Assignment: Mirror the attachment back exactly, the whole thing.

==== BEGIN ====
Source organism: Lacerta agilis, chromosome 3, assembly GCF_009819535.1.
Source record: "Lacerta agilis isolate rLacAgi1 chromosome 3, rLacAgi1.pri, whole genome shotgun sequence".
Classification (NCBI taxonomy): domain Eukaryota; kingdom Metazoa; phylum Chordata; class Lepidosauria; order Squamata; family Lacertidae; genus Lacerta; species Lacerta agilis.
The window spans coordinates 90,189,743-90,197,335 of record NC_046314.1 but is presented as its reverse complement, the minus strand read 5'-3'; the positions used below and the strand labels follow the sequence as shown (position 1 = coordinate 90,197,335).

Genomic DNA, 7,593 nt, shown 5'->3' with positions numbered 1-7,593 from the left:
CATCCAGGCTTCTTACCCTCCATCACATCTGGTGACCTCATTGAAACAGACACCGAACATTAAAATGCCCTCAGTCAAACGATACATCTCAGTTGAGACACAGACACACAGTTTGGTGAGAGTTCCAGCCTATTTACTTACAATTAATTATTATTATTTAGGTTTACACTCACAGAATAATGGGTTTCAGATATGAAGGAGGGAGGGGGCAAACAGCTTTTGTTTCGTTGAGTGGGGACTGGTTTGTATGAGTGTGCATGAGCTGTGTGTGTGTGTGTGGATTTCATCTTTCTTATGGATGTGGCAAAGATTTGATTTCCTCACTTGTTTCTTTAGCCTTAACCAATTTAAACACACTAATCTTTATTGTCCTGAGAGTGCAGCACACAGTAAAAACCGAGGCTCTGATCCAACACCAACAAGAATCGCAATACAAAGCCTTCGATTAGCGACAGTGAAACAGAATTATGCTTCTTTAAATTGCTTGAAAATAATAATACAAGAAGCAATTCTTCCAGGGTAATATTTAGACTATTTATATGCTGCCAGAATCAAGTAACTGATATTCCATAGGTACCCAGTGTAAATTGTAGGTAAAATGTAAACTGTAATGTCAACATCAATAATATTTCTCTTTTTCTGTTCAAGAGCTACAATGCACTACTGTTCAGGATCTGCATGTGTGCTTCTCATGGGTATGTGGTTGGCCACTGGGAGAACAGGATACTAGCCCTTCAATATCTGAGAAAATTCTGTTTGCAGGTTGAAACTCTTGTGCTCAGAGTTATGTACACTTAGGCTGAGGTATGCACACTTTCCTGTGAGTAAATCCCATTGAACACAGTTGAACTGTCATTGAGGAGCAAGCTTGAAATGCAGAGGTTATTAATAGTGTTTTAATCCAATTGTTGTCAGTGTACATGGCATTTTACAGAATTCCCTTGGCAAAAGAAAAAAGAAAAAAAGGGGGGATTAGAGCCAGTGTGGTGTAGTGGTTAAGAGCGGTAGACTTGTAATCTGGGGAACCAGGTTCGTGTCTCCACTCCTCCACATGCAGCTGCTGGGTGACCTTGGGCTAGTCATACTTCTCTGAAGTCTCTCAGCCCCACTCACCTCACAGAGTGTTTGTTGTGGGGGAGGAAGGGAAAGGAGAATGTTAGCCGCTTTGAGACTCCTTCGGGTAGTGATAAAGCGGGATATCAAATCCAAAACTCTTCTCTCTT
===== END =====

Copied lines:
Source organism: Lacerta agilis, chromosome 3, assembly GCF_009819535.1.
Source record: "Lacerta agilis isolate rLacAgi1 chromosome 3, rLacAgi1.pri, whole genome shotgun sequence".
Classification (NCBI taxonomy): domain Eukaryota; kingdom Metazoa; phylum Chordata; class Lepidosauria; order Squamata; family Lacertidae; genus Lacerta; species Lacerta agilis.
The window spans coordinates 90,189,743-90,197,335 of record NC_046314.1 but is presented as its reverse complement, the minus strand read 5'-3'; the positions used below and the strand labels follow the sequence as shown (position 1 = coordinate 90,197,335).

Genomic DNA, 7,593 nt, shown 5'->3' with positions numbered 1-7,593 from the left:
CATCCAGGCTTCTTACCCTCCATCACATCTGGTGACCTCATTGAAACAGACACCGAACATTAAAATGCCCTCAGTCAAACGATACATCTCAGTTGAGACACAGACACACAGTTTGGTGAGAGTTCCAGCCTATTTACTTACAATTAATTATTATTATTTAGGTTTACACTCACAGAATAATGGGTTTCAGATATGAAGGAGGGAGGGGGCAAACAGCTTTTGTTTCGTTGAGTGGGGACTGGTTTGTATGAGTGTGCATGAGCTGTGTGTGTGTGTGTGGATTTCATCTTTCTTATGGATGTGGCAAAGATTTGATTTCCTCACTTGTTTCTTTAGCCTTAACCAATTTAAACACACTAATCTTTATTGTCCTGAGAGTGCAGCACACAGTAAAAACCGAGGCTCTGATCCAACACCAACAAGAATCGCAATACAAAGCCTTCGATTAGCGACAGTGAAACAGAATTATGCTTCTTTAAATTGCTTGAAAATAATAATACAAGAAGCAATTCTTCCAGGGTAATATTTAGACTATTTATATGCTGCCAGAATCAAGTAACTGATATTCCATAGGTACCCAGTGTAAATTGTAGGTAAAATGTAAACTGTAATGTCAACATCAATAATATTTCTCTTTTTCTGTTCAAGAGCTACAATGCACTACTGTTCAGGATCTGCATGTGTGCTTCTCATGGGTATGTGGTTGGCCACTGGGAGAACAGGATACTAGCCCTTCAATATCTGAGAAAATTCTGTTTGCAGGTTGAAACTCTTGTGCTCAGAGTTATGTACACTTAGGCTGAGGTATGCACACTTTCCTGTGAGTAAATCCCATTGAACACAGTTGAACTGTCATTGAGGAGCAAGCTTGAAATGCAGAGGTTATTAATAGTGTTTTAATCCAATTGTTGTCAGTGTACATGGCATTTTACAGAATTCCCTTGGCAAAAGAAAAAAGAAAAAAAGGGGGGATTAGAGCCAGTGTGGTGTAGTGGTTAAGAGCGGTAGACTTGTAATCTGGGGAACCAGGTTCGTGTCTCCACTCCTCCACATGCAGCTGCTGGGTGACCTTGGGCTAGTCATACTTCTCTGAAGTCTCTCAGCCCCACTCACCTCACAGAGTGTTTGTTGTGGGGGAGGAAGGGAAAGGAGAATGTTAGCCGCTTTGAGACTCCTTCGGGTAGTGATAAAGCGGGATATCAAATCCAAAACTCTTCTCTCTT